Minimalism Made Monumental

Reflection on an immersive CFA trip to Marfa.

Spark Volume 3, Issue 1 | by Logen Zimmerman

Hollywood is a metonym for the film industry, and the art installation/ town of Marfa, Texas could well be for minimalist art. While the reputation of the former exceeds that of the latter, both contain elements of fiction that extend beyond the places themselves.

Prada Marfa

CFA Students in Marfa. Photo by Logen Zimmerman

Take for example the Prada Marfa, an installation by Elmgreen & Dragset in a faux storefront facing the two-lane blacktop of Highway 90 and framed by West Texas desert expanses. Its display is set in 2005 and nothing behind the windows is actually for sale. It is also not located in Marfa, but rather more than thirty miles away. Or consider the Marfa Lights, which have their own viewing station on the other side of town. No one has ever definitively seen them, or at least offered a decisive explanation for what they are. Located within the approximately mile and half square of Marfa is a rich history of minimalist art, supposedly fixed in time, yet like the phoenix, constantly renewing itself—through visitors seeking a personal minimalist experience. From March 8-11, this included a group from BU School of Visual Arts.

During Spring Recess, graduate students from the MFA Painting and Sculpture programs experienced Marfa and its environs on an extracurricular trip organized by Assistant Professor Won Ju Lim and Lecturer Marc Schepens. I joined them. We prepared for the trip by reading and discussing articles on minimalism, including foundational texts by Donald Judd and Michael Fried. We learned that opinions have differed on what exactly constitutes minimalism, and that the term was often eschewed by high profile sculptors whose work had been classified as such. Professor Lim also asked us to consider the trip from Boston to Marfa as part of a journey. For many of us this began with a flight to Dallas followed by a visit to Louis Kahn’s architectural masterpiece, the Kimbell Art Museum, in Fort Worth. The next day we ventured some eight hours by car across the plains and through the plateaus to the enigmatic Marfa.

From the outset Marfa was a literal desert oasis with a penchant for metaphor. Marfa is located within sixty miles of the Rio Grande, is the seat of the primarily ranch-landed Presidio County, and has been defined historically as a borderland. Its year- round population is under 2,000, yet this fluctuates like many other seasonal tourist destinations, such as with our visit during the Marfa Myths Festival. Marfa was founded in 1883 as a railroad water stop, and train tracks and a water tower are still dominant features of the town. Legend holds that the town was named by the wife of a railroad engineer after a character in a Dostoevsky novel, but the town’s namesake is most likely a Jules Verne character. The opening of Fort D.A. Russell (originally Camp Albert) in 1911 increased the population, and notoriety also derived from the local Highland Hereford cattle breed1. Prospects dwindled following the closing of the fort after the Second World War.

Then entered Donald Judd in the early 1970s2. Judd, by then a prominent New York artist, maintained several private residences in and around Marfa and worked with the Dia Art Foundation to establish what would eventually become the Chinati Foundation.

On the grounds of the former fort, Chinati became a permanent setting for Judd’s work and that of other artists he championed, ranging from Dan Flavin to Roni Horn3. The separate Judd Foundation also preserves his legacy, with several buildings in town adorned with his sculptures, paintings, furniture, books, and the numerous objects he collected, in many cases left as they were when he died in 1994. We had the privilege to attend guided tours of both foundations, which involved a rigorous process of looking and reflecting.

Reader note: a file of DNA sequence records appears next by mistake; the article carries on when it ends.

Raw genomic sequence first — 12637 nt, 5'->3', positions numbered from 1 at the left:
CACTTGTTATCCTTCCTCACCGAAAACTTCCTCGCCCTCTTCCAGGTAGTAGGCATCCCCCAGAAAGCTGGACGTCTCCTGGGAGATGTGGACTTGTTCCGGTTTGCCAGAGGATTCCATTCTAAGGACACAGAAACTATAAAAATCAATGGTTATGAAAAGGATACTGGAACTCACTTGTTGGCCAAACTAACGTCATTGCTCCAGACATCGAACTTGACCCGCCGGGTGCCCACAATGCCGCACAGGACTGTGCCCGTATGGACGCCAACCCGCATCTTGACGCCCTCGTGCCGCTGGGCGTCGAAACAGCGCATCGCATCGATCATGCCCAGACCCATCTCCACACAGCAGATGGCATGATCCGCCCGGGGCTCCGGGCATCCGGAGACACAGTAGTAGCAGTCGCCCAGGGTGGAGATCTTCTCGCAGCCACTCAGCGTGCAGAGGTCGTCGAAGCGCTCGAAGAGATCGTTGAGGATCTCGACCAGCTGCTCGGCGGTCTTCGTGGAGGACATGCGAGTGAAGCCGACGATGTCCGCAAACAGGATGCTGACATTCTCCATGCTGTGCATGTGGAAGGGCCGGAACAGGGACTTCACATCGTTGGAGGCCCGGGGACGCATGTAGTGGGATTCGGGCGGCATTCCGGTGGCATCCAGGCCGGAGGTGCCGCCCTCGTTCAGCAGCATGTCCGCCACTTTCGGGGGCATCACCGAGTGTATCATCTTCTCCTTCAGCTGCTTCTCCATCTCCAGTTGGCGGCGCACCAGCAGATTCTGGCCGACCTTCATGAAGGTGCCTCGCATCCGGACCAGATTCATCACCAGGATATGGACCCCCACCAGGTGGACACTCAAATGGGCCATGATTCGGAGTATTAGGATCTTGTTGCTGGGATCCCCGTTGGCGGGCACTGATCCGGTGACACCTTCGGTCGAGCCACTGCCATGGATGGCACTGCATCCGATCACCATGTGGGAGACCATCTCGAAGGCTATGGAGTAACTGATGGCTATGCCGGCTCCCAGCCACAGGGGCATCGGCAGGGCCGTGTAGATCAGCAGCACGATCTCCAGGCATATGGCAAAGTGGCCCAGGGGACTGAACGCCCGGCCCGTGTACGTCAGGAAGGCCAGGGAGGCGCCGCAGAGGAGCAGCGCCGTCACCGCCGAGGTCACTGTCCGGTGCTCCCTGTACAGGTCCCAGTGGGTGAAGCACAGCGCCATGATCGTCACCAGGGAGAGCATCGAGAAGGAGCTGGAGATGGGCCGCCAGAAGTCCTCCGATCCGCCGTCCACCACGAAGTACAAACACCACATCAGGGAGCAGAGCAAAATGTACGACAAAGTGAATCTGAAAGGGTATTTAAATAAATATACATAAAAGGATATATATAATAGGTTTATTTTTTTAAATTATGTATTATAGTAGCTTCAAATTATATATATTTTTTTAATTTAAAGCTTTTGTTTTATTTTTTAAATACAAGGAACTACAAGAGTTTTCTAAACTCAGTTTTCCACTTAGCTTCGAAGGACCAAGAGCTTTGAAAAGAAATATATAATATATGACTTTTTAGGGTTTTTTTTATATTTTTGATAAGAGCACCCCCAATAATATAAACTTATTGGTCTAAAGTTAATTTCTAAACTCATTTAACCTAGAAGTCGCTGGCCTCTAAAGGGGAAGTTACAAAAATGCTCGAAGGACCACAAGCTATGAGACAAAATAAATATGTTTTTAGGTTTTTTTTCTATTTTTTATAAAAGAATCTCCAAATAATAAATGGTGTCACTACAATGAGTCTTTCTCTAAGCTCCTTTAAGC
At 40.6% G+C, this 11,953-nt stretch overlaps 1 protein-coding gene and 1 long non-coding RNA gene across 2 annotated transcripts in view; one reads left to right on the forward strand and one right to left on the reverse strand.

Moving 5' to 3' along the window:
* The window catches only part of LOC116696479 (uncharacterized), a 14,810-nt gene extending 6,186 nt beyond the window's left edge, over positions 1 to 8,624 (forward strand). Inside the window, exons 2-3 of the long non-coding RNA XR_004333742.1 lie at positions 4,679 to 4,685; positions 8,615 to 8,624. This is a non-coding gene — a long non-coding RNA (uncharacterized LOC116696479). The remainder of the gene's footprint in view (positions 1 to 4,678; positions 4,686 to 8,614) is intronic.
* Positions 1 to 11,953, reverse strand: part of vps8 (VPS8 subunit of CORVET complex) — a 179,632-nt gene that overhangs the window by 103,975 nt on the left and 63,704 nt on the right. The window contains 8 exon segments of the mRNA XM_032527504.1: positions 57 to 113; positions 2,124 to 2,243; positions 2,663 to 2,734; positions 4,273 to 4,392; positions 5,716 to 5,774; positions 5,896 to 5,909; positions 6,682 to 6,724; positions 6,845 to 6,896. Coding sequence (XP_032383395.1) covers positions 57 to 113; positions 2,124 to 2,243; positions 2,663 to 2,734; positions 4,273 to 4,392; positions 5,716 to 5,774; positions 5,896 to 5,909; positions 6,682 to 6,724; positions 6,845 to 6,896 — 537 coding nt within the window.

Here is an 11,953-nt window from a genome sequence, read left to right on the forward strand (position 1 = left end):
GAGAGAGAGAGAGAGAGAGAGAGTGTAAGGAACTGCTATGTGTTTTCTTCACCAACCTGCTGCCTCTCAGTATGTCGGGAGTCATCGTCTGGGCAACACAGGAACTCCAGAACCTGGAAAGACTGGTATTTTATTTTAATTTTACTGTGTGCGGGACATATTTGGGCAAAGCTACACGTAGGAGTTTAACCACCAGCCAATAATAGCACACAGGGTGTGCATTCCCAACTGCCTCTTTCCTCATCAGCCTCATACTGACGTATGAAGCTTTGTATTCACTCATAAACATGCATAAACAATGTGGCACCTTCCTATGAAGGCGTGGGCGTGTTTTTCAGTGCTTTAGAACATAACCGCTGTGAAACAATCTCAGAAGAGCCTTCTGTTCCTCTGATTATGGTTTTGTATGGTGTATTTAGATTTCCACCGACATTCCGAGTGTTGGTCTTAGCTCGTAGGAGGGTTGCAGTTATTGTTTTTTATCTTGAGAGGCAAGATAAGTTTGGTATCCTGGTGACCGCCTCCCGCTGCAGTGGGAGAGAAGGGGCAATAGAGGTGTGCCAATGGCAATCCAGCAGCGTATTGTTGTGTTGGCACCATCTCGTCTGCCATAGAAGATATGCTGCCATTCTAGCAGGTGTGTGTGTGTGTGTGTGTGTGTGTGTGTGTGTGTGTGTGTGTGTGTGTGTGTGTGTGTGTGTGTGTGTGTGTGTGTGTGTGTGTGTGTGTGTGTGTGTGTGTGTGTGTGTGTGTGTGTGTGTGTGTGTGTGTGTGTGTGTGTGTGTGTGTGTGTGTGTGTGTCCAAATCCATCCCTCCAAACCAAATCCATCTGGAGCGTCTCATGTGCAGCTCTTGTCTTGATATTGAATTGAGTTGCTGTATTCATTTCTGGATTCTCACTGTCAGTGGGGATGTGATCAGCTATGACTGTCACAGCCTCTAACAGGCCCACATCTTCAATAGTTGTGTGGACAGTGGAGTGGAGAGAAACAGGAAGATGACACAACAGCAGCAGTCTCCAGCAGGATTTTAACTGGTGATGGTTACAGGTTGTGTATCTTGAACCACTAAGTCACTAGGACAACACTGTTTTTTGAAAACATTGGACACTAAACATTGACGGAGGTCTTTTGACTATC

A particular standout for all was certainly the 100 untitled mill aluminum works that Judd spaced between two former artillery sheds at D.A. Russell/ Chinati. It was a humbling experience to be in the presence of such objects and among travel companions. Judd’s installation maintains its relative position, but we ourselves were changed by the moment, and would be different upon repeat visits. As the recent 2016 Robert Irwin building installation at Chinati – (untitled, or dawn to dusk) – also reminded us, the landscape of Marfa might give the appearance of gradualness, yet the light is ever shifting.

I posited at a group meeting after our foundation visits that whether Judd had intended to or not, by making Marfa a magnet for minimalism, he had also created a performative place. Marfa as a cultural center is rooted in minimalist art of mid-late twentieth century, yet it also has elements of a “happening.” In this sense, Judd could be viewed as an impresario of the Marfa stage. As he claimed in 1965, “A work needs only to be interesting.”4 In Marfa, interest in minimalism has expanded to the monumental.

FOOTNOTES:

1) As seen in an old mural in a former bank building now part of the Judd Foundation.
2) For histories of Marfa, see Louise S. O’Connor and Cecilia Thompson, Ph.D., Images of America: Marfa (Charleston, SC: Arcadia Publishing, 2009) and https://en.wikipedia.org/wiki/Marfa,_Texas.
3) A detailed account of Judd’s concepts for Marfa and the history of the Chinati Foundation can be found with, Marianne Stockebrand, “The Journey to Marfa and the Pathway to Chinati,” in Marianne Stockebrand, ed., Chinati: The Vision of Donald Judd (Marfa, TX and New Haven: The Chinati Foundation with Yale University Press, 2010), 12-47.
4) Donald Judd, “Specific Objects,” in Donald Judd: Complete Writings 1959-1975 (New York and Marfa, TX: Judd Foundation, 2015), 184.

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